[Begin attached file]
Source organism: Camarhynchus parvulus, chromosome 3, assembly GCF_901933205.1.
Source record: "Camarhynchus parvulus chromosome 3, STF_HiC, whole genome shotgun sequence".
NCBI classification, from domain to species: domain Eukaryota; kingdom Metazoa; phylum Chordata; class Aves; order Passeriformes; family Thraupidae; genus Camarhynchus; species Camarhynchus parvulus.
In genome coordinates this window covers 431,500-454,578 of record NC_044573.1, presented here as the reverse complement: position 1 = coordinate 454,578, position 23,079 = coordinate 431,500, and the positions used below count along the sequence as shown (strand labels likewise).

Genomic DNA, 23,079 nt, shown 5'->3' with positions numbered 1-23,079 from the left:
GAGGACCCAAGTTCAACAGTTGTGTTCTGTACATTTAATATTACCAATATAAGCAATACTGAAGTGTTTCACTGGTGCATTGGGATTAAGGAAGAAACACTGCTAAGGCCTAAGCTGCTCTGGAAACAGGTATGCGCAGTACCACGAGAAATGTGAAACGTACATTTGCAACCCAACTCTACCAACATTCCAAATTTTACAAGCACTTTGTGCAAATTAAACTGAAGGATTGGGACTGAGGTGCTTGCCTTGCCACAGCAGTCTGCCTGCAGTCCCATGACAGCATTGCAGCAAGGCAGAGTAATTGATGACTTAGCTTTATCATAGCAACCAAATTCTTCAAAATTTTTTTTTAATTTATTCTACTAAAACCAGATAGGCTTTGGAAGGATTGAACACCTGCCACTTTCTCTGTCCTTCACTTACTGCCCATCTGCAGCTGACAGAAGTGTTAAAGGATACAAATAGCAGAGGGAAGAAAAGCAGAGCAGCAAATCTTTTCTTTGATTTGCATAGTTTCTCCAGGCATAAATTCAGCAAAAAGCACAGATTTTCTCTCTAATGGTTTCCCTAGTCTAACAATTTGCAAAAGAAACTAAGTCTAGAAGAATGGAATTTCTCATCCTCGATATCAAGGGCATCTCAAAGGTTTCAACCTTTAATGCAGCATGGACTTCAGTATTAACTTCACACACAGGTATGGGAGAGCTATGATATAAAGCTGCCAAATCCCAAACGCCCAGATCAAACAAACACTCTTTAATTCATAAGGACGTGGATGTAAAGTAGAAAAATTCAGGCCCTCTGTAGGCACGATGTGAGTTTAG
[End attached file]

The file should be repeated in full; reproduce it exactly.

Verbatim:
Source organism: Camarhynchus parvulus, chromosome 3, assembly GCF_901933205.1.
Source record: "Camarhynchus parvulus chromosome 3, STF_HiC, whole genome shotgun sequence".
NCBI classification, from domain to species: domain Eukaryota; kingdom Metazoa; phylum Chordata; class Aves; order Passeriformes; family Thraupidae; genus Camarhynchus; species Camarhynchus parvulus.
In genome coordinates this window covers 431,500-454,578 of record NC_044573.1, presented here as the reverse complement: position 1 = coordinate 454,578, position 23,079 = coordinate 431,500, and the positions used below count along the sequence as shown (strand labels likewise).

Genomic DNA, 23,079 nt, shown 5'->3' with positions numbered 1-23,079 from the left:
GAGGACCCAAGTTCAACAGTTGTGTTCTGTACATTTAATATTACCAATATAAGCAATACTGAAGTGTTTCACTGGTGCATTGGGATTAAGGAAGAAACACTGCTAAGGCCTAAGCTGCTCTGGAAACAGGTATGCGCAGTACCACGAGAAATGTGAAACGTACATTTGCAACCCAACTCTACCAACATTCCAAATTTTACAAGCACTTTGTGCAAATTAAACTGAAGGATTGGGACTGAGGTGCTTGCCTTGCCACAGCAGTCTGCCTGCAGTCCCATGACAGCATTGCAGCAAGGCAGAGTAATTGATGACTTAGCTTTATCATAGCAACCAAATTCTTCAAAATTTTTTTTTAATTTATTCTACTAAAACCAGATAGGCTTTGGAAGGATTGAACACCTGCCACTTTCTCTGTCCTTCACTTACTGCCCATCTGCAGCTGACAGAAGTGTTAAAGGATACAAATAGCAGAGGGAAGAAAAGCAGAGCAGCAAATCTTTTCTTTGATTTGCATAGTTTCTCCAGGCATAAATTCAGCAAAAAGCACAGATTTTCTCTCTAATGGTTTCCCTAGTCTAACAATTTGCAAAAGAAACTAAGTCTAGAAGAATGGAATTTCTCATCCTCGATATCAAGGGCATCTCAAAGGTTTCAACCTTTAATGCAGCATGGACTTCAGTATTAACTTCACACACAGGTATGGGAGAGCTATGATATAAAGCTGCCAAATCCCAAACGCCCAGATCAAACAAACACTCTTTAATTCATAAGGACGTGGATGTAAAGTAGAAAAATTCAGGCCCTCTGTAGGCACGATGTGAGTTTAG